At last week’s America’s Physician Group Spring conference in San Diego, California, our team heard firsthand how physicians are leading efforts to integrate Artificial Intelligence (AI) applications in ambulatory and inpatient settings in major healthcare systems across the nation. Physician and IT leaders described in detail their organizations’ efforts to identify safe, cost-effective, desirable ways to leverage AI to enhance the efficiency and quality of patient care and reduce physicians’ administrative workload. Here, we highlight key approaches that have generated early success for various health systems and physician groups, as well as key pitfalls that participants looking to adopt these
Continue Reading How Physicians are Pioneering Use of AI Applications in Ambulatory and Inpatient Care

If your organization has not updated its policies to comply with Utah’s Artificial Intelligence Policy Act (the “Act”), now is the time. As we noted in a prior blog post, this law took effect on May 1st. While it imposes certain AI-related disclosure obligations on businesses and individuals as a whole, the obligations for regulated occupations (which include those licensed by the Utah Division of Professional Licensing, such as clinical services provided by a licensed healthcare provider, including a physician or nurse), are stricter.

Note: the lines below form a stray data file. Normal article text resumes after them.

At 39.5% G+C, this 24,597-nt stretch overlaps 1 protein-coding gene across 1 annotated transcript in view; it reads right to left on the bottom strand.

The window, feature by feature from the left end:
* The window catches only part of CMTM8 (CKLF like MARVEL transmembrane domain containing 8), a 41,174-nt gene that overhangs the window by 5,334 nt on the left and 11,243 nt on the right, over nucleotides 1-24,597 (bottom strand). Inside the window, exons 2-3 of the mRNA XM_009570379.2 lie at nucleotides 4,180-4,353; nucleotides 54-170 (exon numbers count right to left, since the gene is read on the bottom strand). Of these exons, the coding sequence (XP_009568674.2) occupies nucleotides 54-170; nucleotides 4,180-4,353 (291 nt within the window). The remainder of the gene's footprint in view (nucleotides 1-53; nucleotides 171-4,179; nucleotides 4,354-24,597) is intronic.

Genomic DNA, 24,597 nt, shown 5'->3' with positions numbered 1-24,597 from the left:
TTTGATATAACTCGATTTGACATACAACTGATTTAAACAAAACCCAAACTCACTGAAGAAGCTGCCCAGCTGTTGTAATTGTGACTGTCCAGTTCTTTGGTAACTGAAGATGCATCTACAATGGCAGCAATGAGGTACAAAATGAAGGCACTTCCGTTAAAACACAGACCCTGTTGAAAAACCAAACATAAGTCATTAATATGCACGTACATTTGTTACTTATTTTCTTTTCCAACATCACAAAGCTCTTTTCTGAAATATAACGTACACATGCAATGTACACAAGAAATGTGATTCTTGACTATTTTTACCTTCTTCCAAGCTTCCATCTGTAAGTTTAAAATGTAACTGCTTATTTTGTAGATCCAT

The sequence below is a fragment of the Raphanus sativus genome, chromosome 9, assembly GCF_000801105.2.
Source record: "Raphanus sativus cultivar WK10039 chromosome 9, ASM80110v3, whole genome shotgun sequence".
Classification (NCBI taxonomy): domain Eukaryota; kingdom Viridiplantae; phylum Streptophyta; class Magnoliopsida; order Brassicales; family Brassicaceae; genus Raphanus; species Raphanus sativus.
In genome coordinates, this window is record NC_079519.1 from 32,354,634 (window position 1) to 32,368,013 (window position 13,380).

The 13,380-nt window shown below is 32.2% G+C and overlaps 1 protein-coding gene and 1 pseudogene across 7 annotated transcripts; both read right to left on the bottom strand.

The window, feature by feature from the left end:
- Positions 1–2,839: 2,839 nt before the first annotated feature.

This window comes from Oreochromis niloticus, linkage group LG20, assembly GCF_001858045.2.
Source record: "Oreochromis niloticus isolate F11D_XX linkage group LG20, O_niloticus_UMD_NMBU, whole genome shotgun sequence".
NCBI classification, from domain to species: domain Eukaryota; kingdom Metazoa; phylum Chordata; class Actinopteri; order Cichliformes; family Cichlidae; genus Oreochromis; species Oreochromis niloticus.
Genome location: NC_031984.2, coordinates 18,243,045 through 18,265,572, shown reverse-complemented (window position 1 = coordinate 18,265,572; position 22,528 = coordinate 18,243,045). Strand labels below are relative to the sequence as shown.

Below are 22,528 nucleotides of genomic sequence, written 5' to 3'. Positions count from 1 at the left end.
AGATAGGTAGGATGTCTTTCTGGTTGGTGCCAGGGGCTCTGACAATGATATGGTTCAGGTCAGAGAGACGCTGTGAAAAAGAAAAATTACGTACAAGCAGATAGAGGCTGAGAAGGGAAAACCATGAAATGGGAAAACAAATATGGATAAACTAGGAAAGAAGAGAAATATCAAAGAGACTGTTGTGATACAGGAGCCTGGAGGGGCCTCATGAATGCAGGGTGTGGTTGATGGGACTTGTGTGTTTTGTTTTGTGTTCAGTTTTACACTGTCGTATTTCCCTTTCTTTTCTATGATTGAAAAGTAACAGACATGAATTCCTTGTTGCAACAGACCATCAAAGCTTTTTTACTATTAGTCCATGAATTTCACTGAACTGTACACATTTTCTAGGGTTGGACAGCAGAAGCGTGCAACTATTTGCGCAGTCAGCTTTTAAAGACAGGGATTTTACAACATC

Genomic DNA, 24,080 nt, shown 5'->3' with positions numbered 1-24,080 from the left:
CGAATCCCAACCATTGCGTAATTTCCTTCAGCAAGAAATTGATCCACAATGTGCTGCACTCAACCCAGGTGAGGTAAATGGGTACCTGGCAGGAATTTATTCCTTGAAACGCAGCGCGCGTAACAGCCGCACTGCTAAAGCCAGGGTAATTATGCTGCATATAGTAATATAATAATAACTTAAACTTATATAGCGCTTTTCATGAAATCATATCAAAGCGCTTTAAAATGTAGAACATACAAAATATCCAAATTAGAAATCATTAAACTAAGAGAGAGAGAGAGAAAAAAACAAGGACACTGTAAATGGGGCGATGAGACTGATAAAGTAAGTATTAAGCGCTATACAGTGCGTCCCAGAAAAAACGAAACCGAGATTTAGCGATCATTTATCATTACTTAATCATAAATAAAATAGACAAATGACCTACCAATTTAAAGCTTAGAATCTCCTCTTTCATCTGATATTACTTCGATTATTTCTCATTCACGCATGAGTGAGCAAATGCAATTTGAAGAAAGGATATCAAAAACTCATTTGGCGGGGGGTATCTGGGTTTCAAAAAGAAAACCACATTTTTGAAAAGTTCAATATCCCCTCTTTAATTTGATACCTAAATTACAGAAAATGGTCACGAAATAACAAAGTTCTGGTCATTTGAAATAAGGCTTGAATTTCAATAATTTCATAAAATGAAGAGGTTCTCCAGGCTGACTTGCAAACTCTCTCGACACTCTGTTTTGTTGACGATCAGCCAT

Continue Reading Utah Providers – Are You Complying with the AI Policy Act?

The number of bar associations that have issued AI ethics guidance continues to grow, with NJ being the most recent. In its May 2024 report (Report), the NJ Task Force on Artificial Intelligence and the Law made a number of recommendations and findings as detailed below. With this Report, NJ joins the list of other bar associations that have issued AI ethics guidance, including Florida, California, New York, DC as well as the US Patent and Trademark Office. The Report notes that the practice of law is “poised for substantial transformation due to AI,” adding that